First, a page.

Life After Life

By Kate Atkinson

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Have you ever tried a new food and thought happily, ‘Wow, this is so easy to chew!’ It might just be me, but I doubt it somehow. Some foods are wondrously easy to chew: texturally satisfying while still working your jaws enough to justify their status as solid foods. Foods for which the ease of chewing is part of the pleasure of eating them.

That’s how I feel about ‘Life After Life’.

‘Life After Life’ is one of Kate Atkinson’s stand-alone novels (as opposed to her Jackson Brodie series, which I really like). Its protagonist, Ursula Todd, is the third child of Hugh and Sylvie Todd. She is born on February 11, 1910, with her umbilical cord wrapped around her neck. She is strangled.

And then reborn. And reborn again.

Ursula Todd dies many times, and in many different ways. She will drown as a little girl, be killed by the Spanish Flu, bombed in the blitz, murdered by a husband. Each life will be a little different, some better, some worse. Ursula will learn and forget and learn again, carrying vague memories, suspicions, hunches, through her many lives.

And it’s so easy to chew! Er, read – it’s so easy to read!

First of all, the plot (reliving the same life, over and over, but tweaking it each time) is a lay-up of a plot. It would be difficult to write a book with this premise that wasn’t eminently readable, in my opinion. The interesting-ness is built-in: who doesn’t want to get a practice run at their own lives? The idea is irresistible to anyone who has ever regretted anything.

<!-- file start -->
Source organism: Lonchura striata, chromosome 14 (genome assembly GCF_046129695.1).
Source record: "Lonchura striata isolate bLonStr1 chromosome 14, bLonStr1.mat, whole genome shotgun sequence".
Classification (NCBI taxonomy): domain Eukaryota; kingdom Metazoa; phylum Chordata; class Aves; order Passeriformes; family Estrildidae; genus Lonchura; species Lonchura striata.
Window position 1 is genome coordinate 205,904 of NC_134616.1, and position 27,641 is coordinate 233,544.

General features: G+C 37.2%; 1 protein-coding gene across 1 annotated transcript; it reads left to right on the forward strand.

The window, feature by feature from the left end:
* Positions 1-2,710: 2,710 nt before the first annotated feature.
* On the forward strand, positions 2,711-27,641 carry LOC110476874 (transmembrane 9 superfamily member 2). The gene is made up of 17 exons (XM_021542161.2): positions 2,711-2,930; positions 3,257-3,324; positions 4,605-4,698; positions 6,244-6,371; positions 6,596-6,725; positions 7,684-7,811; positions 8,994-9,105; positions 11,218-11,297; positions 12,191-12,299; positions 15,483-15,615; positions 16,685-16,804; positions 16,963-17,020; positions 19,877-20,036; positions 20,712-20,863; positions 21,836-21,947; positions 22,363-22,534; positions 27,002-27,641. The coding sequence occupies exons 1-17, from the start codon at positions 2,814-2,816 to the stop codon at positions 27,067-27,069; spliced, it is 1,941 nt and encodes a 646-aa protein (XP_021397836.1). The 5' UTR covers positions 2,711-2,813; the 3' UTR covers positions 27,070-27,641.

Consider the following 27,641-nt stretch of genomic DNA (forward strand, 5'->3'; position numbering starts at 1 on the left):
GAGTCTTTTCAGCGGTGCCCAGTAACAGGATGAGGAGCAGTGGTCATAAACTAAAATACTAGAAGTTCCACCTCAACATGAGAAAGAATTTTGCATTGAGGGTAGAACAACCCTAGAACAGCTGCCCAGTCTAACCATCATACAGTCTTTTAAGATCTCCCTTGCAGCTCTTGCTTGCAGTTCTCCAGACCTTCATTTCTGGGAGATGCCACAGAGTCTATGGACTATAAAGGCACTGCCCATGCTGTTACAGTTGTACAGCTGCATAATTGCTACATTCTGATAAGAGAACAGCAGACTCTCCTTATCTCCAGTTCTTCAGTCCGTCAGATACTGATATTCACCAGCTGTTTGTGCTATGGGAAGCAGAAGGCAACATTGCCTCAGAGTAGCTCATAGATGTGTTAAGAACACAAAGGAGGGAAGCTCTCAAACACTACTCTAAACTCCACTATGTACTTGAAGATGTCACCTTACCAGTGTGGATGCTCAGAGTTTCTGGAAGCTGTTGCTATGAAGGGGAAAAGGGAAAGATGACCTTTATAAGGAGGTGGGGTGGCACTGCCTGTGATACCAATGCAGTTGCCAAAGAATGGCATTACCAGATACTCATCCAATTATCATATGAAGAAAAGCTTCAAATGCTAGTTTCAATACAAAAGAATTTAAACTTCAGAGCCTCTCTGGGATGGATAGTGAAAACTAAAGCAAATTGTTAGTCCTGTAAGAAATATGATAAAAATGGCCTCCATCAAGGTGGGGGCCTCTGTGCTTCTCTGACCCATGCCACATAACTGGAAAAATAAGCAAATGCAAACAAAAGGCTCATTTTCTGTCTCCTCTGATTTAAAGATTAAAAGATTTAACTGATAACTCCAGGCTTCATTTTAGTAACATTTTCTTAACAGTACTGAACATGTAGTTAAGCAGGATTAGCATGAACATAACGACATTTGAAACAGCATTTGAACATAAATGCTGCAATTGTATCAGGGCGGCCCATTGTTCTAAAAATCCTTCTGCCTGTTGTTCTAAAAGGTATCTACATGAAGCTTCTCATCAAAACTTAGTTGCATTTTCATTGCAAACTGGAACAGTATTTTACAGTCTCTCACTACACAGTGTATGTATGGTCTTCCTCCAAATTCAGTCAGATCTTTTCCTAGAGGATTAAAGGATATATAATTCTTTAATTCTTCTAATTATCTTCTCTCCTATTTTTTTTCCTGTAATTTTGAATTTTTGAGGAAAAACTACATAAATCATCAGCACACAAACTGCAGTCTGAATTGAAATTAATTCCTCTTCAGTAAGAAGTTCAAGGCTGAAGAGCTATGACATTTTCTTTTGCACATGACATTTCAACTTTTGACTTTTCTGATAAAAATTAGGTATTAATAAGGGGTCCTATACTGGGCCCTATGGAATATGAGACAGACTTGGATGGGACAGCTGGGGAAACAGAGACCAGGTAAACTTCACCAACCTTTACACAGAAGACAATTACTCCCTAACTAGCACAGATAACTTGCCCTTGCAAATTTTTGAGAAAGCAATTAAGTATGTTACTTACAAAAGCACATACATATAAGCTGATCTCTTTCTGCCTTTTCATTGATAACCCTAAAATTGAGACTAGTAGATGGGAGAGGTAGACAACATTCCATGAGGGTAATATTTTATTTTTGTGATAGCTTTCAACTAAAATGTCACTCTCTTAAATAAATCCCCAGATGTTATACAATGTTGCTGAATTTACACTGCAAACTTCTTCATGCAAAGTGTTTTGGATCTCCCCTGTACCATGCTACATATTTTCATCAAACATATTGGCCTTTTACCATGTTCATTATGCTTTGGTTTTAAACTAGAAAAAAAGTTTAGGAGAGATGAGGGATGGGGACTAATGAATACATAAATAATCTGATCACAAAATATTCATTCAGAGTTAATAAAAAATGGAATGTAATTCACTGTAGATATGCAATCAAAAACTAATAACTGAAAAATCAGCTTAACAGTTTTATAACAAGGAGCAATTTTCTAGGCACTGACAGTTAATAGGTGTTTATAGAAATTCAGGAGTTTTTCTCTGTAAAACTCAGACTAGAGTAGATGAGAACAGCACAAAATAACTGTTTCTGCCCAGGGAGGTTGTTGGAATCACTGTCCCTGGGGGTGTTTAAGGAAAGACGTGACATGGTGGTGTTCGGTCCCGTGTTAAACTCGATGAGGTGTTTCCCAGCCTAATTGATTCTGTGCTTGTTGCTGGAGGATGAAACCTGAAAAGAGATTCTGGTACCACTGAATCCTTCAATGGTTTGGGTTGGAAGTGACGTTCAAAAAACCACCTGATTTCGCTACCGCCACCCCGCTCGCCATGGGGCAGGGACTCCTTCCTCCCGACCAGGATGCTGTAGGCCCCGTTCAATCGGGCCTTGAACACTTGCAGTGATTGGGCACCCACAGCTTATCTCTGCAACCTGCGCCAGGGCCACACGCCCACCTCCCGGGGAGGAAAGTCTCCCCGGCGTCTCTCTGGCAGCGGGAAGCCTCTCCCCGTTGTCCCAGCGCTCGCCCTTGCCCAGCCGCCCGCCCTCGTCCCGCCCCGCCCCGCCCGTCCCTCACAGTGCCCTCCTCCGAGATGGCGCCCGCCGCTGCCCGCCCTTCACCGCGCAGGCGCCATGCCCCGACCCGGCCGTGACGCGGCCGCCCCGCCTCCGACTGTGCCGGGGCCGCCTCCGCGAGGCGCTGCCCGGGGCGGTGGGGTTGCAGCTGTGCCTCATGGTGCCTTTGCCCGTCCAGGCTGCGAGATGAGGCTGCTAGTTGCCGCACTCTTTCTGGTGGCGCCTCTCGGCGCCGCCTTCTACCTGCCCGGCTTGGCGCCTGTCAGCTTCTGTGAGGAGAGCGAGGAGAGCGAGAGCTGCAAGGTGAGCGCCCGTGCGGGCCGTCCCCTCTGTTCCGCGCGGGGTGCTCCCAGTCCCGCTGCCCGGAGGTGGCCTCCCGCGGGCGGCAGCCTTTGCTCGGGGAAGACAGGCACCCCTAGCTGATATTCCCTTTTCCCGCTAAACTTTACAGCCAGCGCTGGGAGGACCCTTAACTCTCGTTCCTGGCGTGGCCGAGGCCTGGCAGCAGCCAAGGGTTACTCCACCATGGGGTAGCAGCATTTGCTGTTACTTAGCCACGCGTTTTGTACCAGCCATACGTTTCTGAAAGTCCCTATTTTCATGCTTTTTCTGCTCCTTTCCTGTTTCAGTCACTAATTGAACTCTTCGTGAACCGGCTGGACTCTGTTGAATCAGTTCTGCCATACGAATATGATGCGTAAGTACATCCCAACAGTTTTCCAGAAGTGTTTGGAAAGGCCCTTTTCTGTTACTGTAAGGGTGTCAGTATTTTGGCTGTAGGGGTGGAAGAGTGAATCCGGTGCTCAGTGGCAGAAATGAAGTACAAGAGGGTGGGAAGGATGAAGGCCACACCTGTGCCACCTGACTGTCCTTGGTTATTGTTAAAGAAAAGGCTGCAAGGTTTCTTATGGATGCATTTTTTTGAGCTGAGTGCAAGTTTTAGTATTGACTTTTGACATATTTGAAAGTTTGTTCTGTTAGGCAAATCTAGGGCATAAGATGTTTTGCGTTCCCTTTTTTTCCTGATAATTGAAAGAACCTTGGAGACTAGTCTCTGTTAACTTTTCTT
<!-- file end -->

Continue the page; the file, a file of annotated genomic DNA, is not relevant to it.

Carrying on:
And the setting: World War II. Another slow pitch right over the plate. Maybe, one day, World War II will stop being an interesting fictional backdrop, but that day is nowhere in sight. World War II offers so many opportunities for novelists that it must be difficult to choose; Atkinson solves this problem by refusing to choose and writing all the plots. Ursula will pull bodies out of bombed out buildings, make friends with Eva Braun, marry a Nazi. She will even kill Hitler in one of her timelines (seriously).

All the elements are in place for an absolute tear-through of a book; all Atkinson needed to do was write well. And, luckily, Atkinson is a master of chewable prose.

Easy-to-read is a distinct quality that writing can have. In my opinion, it’s totally orthogonal to the goodness or badness of the prose itself: there is really good writing that is very easy to read, and really good writing that is very difficult to read. Some prose just works with you: it flows the way your brain flows; it doesn’t make you work. Sometimes, this is a lazy quality, but not in Atkinson’s case.

Kate Atkinson seems, from the two books I’ve read, an excellent writer of easy, vivid prose. She blends several qualities together into a well-balanced mixture. She is colorful, but she doesn’t over-burden her prose with description. She is funny, but she doesn’t tell jokes. She is casual without being too demotic (her language is realistic while remaining universal, no dialect for her). Her vocabulary is massive, but she almost never uses obscure or overly-difficult words. She’s a really good prose stylist, in my opinion (rather in the mode of J.K. Rowling).

Let me see if I can give you a sense of what I mean:

“Although, of course, neither Bridget nor Mrs. Glover had been invited to the Berkeley, and indeed Bridget had never been inside a London hotel, or a hotel anywhere come to that, apart from having gone into the Shelbourne to admire the foyer before catching the ferry at Dun Laoghire to come to England, “a lifetime ago.” Mrs. Glover, on the other hand, declared herself to be “quite familiar” with the Midland in Manchester where one of her nephews (of which, it seemed, she had an endless supply) had taken her and her sister “on more than one occasion.” (p. 175)

Or: